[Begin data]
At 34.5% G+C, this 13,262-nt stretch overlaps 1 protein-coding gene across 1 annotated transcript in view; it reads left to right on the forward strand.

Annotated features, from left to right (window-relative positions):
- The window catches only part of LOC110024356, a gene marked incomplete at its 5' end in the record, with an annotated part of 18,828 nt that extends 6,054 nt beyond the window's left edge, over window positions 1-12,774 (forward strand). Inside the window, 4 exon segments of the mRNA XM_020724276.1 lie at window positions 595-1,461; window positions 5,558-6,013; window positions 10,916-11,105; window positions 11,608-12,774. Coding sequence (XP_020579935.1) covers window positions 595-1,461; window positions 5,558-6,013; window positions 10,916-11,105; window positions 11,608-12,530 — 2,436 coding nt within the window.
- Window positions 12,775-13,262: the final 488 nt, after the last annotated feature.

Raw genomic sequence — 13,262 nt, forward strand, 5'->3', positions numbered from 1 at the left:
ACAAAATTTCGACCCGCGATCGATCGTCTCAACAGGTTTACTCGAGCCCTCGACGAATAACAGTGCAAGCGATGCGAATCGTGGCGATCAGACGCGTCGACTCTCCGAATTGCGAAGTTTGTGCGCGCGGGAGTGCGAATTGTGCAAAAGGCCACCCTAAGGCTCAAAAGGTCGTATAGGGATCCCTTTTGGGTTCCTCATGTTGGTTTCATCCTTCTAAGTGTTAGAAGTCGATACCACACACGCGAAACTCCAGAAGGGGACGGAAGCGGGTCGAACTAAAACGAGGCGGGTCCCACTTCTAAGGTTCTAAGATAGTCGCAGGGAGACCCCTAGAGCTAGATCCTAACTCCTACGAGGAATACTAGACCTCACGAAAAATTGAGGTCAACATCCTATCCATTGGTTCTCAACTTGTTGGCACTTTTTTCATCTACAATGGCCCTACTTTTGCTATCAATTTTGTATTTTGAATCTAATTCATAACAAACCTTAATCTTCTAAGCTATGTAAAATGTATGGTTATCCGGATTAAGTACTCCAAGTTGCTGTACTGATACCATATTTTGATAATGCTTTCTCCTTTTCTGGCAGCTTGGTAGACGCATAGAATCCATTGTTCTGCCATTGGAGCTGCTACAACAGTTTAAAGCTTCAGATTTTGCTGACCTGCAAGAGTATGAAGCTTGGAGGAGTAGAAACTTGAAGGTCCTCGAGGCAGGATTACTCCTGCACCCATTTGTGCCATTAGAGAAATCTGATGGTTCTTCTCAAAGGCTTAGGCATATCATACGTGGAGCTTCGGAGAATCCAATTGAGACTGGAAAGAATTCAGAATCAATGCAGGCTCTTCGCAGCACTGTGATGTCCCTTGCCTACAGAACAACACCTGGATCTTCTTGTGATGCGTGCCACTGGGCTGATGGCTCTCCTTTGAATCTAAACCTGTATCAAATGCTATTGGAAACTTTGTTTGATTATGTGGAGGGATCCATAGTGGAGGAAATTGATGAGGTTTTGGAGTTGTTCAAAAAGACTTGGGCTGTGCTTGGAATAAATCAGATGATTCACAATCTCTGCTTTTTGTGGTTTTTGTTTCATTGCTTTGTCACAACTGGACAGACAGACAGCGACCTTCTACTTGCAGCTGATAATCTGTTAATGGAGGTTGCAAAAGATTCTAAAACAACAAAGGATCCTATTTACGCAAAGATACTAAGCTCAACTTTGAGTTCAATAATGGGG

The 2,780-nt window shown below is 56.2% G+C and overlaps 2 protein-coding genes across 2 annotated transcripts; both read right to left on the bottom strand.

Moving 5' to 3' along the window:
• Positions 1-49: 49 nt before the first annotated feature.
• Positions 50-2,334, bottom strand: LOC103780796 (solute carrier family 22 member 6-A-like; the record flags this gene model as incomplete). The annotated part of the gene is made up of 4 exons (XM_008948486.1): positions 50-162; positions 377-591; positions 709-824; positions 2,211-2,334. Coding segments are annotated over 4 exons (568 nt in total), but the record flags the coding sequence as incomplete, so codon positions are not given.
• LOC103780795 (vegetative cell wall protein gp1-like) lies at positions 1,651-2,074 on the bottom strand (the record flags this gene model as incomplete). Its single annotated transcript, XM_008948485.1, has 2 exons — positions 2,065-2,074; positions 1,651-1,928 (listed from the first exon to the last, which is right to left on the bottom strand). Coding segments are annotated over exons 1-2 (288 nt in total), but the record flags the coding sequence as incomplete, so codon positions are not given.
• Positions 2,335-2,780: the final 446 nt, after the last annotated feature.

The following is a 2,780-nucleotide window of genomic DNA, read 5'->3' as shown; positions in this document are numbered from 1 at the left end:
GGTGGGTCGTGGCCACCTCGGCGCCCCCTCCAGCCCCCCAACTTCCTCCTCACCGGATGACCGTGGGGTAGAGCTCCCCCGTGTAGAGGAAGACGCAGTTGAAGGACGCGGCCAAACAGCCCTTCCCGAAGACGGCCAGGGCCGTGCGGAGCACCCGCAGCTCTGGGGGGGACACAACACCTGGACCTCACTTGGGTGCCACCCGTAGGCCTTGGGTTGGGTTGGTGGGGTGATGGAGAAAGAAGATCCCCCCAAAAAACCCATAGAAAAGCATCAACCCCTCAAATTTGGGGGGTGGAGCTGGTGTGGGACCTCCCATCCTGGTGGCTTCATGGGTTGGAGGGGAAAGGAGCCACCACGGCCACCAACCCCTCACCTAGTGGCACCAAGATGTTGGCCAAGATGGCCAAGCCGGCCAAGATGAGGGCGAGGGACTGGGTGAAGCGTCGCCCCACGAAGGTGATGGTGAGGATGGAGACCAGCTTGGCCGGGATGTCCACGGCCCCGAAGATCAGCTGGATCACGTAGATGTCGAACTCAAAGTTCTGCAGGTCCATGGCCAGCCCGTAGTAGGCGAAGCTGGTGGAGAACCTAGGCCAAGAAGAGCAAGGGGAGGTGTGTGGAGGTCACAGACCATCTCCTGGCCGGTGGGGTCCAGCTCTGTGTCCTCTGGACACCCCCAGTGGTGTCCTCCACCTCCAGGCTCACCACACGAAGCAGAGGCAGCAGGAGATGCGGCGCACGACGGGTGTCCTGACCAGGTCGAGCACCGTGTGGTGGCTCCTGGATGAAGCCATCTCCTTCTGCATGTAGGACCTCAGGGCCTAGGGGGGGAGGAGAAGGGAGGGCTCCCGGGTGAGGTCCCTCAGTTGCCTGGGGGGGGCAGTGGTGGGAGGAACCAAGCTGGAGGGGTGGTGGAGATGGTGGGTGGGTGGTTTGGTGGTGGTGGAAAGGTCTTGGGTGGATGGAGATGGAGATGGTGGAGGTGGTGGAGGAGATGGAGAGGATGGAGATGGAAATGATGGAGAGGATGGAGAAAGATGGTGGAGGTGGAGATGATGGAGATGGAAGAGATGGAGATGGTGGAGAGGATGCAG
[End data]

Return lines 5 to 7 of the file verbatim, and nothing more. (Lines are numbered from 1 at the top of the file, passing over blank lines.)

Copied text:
Raw genomic sequence — 13,262 nt, forward strand, 5'->3', positions numbered from 1 at the left:
ACAAAATTTCGACCCGCGATCGATCGTCTCAACAGGTTTACTCGAGCCCTCGACGAATAACAGTGCAAGCGATGCGAATCGTGGCGATCAGACGCGTCGACTCTCCGAATTGCGAAGTTTGTGCGCGCGGGAGTGCGAATTGTGCAAAAGGCCACCCTAAGGCTCAAAAGGTCGTATAGGGATCCCTTTTGGGTTCCTCATGTTGGTTTCATCCTTCTAAGTGTTAGAAGTCGATACCACACACGCGAAACTCCAGAAGGGGACGGAAGCGGGTCGAACTAAAACGAGGCGGGTCCCACTTCTAAGGTTCTAAGATAGTCGCAGGGAGACCCCTAGAGCTAGATCCTAACTCCTACGAGGAATACTAGACCTCACGAAAAATTGAGGTCAACATCCTATCCATTGGTTCTCAACTTGTTGGCACTTTTTTCATCTACAATGGCCCTACTTTTGCTATCAATTTTGTATTTTGAATCTAATTCATAACAAACCTTAATCTTCTAAGCTATGTAAAATGTATGGTTATCCGGATTAAGTACTCCAAGTTGCTGTACTGATACCATATTTTGATAATGCTTTCTCCTTTTCTGGCAGCTTGGTAGACGCATAGAATCCATTGTTCTGCCATTGGAGCTGCTACAACAGTTTAAAGCTTCAGATTTTGCTGACCTGCAAGAGTATGAAGCTTGGAGGAGTAGAAACTTGAAGGTCCTCGAGGCAGGATTACTCCTGCACCCATTTGTGCCATTAGAGAAATCTGATGGTTCTTCTCAAAGGCTTAGGCATATCATACGTGGAGCTTCGGAGAATCCAATTGAGACTGGAAAGAATTCAGAATCAATGCAGGCTCTTCGCAGCACTGTGATGTCCCTTGCCTACAGAACAACACCTGGATCTTCTTGTGATGCGTGCCACTGGGCTGATGGCTCTCCTTTGAATCTAAACCTGTATCAAATGCTATTGGAAACTTTGTTTGATTATGTGGAGGGATCCATAGTGGAGGAAATTGATGAGGTTTTGGAGTTGTTCAAAAAGACTTGGGCTGTGCTTGGAATAAATCAGATGATTCACAATCTCTGCTTTTTGTGGTTTTTGTTTCATTGCTTTGTCACAACTGGACAGACAGACAGCGACCTTCTACTTGCAGCTGATAATCTGTTAATGGAGGTTGCAAAAGATTCTAAAACAACAAAGGATCCTATTTACGCAAAGATACTAAGCTCAACTTTGAGTTCAATAATGGGG

The 2,780-nt window shown below is 56.2% G+C and overlaps 2 protein-coding genes across 2 annotated transcripts; both read right to left on the bottom strand.